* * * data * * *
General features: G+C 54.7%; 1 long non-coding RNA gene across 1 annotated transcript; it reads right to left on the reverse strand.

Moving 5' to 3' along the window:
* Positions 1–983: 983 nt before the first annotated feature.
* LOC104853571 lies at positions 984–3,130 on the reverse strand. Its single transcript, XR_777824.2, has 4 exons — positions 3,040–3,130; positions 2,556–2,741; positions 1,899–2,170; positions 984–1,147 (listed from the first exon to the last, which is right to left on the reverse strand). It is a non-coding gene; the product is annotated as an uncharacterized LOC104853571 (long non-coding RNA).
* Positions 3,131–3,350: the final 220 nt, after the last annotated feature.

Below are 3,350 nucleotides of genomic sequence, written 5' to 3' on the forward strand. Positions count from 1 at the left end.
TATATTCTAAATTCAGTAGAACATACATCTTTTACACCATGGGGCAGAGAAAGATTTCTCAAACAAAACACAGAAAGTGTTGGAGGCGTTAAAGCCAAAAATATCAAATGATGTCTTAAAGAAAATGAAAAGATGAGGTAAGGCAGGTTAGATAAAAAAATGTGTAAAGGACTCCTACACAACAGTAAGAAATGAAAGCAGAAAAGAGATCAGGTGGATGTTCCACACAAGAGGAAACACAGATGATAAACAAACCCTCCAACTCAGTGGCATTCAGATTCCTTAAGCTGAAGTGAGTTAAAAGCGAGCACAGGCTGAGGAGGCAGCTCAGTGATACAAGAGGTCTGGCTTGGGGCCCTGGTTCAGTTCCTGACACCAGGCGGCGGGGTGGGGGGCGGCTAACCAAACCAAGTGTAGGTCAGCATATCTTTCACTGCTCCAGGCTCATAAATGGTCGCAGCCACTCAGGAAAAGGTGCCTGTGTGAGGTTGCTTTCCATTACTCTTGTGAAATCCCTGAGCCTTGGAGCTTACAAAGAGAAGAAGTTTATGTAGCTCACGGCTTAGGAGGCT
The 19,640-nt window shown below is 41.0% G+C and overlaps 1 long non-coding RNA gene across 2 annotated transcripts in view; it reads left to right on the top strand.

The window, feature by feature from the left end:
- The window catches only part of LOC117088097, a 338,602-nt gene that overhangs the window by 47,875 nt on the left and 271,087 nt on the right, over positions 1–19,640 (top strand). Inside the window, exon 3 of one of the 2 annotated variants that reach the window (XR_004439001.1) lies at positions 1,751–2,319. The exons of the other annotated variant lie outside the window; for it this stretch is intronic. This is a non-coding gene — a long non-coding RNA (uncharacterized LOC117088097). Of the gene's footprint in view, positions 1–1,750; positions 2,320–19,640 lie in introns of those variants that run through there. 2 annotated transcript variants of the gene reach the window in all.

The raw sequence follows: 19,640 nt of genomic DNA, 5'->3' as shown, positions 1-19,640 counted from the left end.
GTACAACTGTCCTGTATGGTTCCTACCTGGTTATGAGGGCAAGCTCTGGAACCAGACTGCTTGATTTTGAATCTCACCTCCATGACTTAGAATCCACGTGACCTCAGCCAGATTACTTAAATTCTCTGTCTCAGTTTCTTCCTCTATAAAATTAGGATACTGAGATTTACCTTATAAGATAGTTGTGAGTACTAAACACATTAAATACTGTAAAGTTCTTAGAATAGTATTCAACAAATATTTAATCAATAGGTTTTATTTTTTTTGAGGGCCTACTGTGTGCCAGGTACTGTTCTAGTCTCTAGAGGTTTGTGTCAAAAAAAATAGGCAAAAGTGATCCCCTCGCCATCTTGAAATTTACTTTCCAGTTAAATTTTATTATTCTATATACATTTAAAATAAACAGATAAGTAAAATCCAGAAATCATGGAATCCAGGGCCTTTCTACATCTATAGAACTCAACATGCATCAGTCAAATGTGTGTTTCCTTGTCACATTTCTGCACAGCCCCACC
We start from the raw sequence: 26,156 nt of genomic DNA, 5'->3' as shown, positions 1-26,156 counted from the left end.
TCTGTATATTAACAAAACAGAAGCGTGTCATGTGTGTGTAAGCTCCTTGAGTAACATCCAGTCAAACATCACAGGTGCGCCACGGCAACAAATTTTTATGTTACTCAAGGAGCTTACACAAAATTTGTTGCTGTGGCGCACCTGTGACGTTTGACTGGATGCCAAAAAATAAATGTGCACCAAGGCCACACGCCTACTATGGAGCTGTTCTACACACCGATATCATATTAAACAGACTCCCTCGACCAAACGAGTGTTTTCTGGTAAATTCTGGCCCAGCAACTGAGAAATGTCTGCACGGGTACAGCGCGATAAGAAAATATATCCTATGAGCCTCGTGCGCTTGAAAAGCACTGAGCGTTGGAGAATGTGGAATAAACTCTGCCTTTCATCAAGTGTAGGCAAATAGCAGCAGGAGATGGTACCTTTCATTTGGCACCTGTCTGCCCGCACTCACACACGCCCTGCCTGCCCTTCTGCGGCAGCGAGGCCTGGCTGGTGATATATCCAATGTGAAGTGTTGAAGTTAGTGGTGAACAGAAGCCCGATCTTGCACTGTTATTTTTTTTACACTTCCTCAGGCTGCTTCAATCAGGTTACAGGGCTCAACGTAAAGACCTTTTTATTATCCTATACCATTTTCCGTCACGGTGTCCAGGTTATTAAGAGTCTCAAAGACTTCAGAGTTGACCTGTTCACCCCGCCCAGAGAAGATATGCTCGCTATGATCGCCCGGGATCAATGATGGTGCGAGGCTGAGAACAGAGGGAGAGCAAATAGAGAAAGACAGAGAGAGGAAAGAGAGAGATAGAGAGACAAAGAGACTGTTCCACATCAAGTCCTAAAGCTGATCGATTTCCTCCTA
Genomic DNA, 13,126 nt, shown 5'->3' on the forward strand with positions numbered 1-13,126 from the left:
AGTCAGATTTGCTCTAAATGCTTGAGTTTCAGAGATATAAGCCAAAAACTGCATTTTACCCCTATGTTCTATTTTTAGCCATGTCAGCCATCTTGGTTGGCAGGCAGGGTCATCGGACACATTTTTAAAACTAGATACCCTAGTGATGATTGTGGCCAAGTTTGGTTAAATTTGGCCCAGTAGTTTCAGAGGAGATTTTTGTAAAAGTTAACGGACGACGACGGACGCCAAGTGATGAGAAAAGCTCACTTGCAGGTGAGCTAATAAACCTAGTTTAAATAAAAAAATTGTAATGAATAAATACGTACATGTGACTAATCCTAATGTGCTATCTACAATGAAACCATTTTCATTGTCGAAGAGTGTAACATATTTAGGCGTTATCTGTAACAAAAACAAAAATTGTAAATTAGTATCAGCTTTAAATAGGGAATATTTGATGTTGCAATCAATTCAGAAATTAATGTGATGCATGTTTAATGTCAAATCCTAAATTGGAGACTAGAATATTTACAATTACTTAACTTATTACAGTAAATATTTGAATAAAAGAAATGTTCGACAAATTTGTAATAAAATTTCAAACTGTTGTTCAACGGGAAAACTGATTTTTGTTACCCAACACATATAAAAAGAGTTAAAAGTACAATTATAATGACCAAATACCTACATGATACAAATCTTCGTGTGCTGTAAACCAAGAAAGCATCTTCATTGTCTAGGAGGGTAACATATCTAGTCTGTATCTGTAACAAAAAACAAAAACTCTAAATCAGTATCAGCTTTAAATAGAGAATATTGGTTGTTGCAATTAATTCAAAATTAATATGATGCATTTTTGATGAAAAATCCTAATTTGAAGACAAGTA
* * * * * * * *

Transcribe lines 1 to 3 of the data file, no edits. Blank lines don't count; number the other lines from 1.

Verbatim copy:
General features: G+C 54.7%; 1 long non-coding RNA gene across 1 annotated transcript; it reads right to left on the reverse strand.

Moving 5' to 3' along the window:
* Positions 1–983: 983 nt before the first annotated feature.